Weekly Cyber Security News – Data Privacy Day Edition
Welcome to Astria’s blog and and this week’s special Privacy edition post. In honor of Data Privacy Day, we’re sharing articles that focus on privacy aspects and how to improve your personal and business privacy. Let’s take a look!
1. WeLiveSecurity: “Privacy of fitness tracking apps in the spotlight after soldiers’ exercise routes shared online.”
Devices we carry often track far more data than we expect. Where we have been, how long we visit places, and common routes are all tracked by things like phones and fitness devices. But most people don’t realize how this data could be used against them.
In November, the fitness tracking app Strava posted a heat map that shows where their users walk regularly. This seems useful, as users may find new hiking trails to take on their walks. But it also revealed patrol routes around several military bases for the US, Russia, and even Turkey.
It seems that several soldiers also use the app to track their fitness data and were likely unaware that it also tracked their movements. The map clearly highlights bases in Iraq, Syria, and elsewhere, showing standard patrol routes around their perimeters. This brings up many security concerns for the military of these countries as the data could even highlight hidden bases.
However it is important to remember that this affects private citizens too. Bad actors could use it to see when you’re away from home or work to plan thefts or attacks. Remember to always check the privacy settings on apps you use and try to limit them as much as possible.
2. Secplicity: Daily Security Bytes: “Post-it Note Passwords.”
As we have more and more accounts, we have more and more passwords, and remembering them all can be a challenge. But one habit that is worth avoiding is using Post-It notes to keep your password on your computer. It’s one of the easiest places to spot your password, and it could be used when you’re not expecting it.
Hawaii’s Emergency Management Agency (HI-EMA) received critique last month for a false alarm missile warning. But photos from earlier in the year revealed other lapses in control methods. Employees left passwords posted on monitors that were clearly visible in the public photos that could have caused further problems for the agency. Fortunately for HI-EMA, it does not appear that criminals ever used the data while it was relevant.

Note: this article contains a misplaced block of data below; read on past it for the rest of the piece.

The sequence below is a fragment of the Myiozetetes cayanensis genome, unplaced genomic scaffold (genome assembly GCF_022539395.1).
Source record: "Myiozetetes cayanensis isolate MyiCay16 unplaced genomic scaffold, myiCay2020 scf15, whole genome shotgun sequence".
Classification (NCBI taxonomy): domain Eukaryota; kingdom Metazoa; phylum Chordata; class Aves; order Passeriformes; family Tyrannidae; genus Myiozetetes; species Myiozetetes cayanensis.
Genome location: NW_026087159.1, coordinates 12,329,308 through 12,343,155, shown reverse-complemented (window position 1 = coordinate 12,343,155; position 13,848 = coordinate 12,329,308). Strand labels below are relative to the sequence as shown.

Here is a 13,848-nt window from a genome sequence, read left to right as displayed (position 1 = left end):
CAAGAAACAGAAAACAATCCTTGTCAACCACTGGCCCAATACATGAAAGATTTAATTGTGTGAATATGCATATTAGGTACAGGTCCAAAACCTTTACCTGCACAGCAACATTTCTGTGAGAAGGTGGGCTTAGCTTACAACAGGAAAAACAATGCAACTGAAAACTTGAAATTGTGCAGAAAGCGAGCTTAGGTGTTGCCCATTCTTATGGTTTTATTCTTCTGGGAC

Even if you don’t work in a government agency or have photos taken by your desk, it’s a bad idea to have passwords written out in plain sight. If you need to write down your password, keep it somewhere that you can secure. Wallets and pockets are much better for places to keep your password than to leave it in the open.
3. Krebs On Security: “Some Basic Rules for Securing Your IoT Stuff.”
Recently the Internet of Things (IoT) has been a hot topic in privacy. Many of these devices, such as smart watches, thermostats, and even doorbells have great benefits, but come with serious risks. IoT devices tend to have poor security that allows hackers to access your private data.
So what should you do about it? Brian Krebs lists out several great steps to take, which we’ll cover a few of here. First, don’t directly connect IoT devices to the internet. Make sure a firewall is between them and the web as they often have poor security built in.
Second, change default settings like IP addresses, admin usernames, and passwords. Crooks often have these details or can look them up easily, so changing any default settings to something custom makes it harder to break in.
Finally, update the firmware when possible. Vendors that do update devices often fix security weaknesses they find, so it’s best to keep devices up to date. However, many devices never receive firmware updates, don’t allow you to change defaults, or function with a firewall. Devices such of these are not worth the risks involved with using them, and it is highly recommended to remove them from your network.
Thanks for reading this week’s special edition of cyber security news! If you’d like more information on how the experts at Haider Consulting can help you improve your privacy online, visit this page or contact us.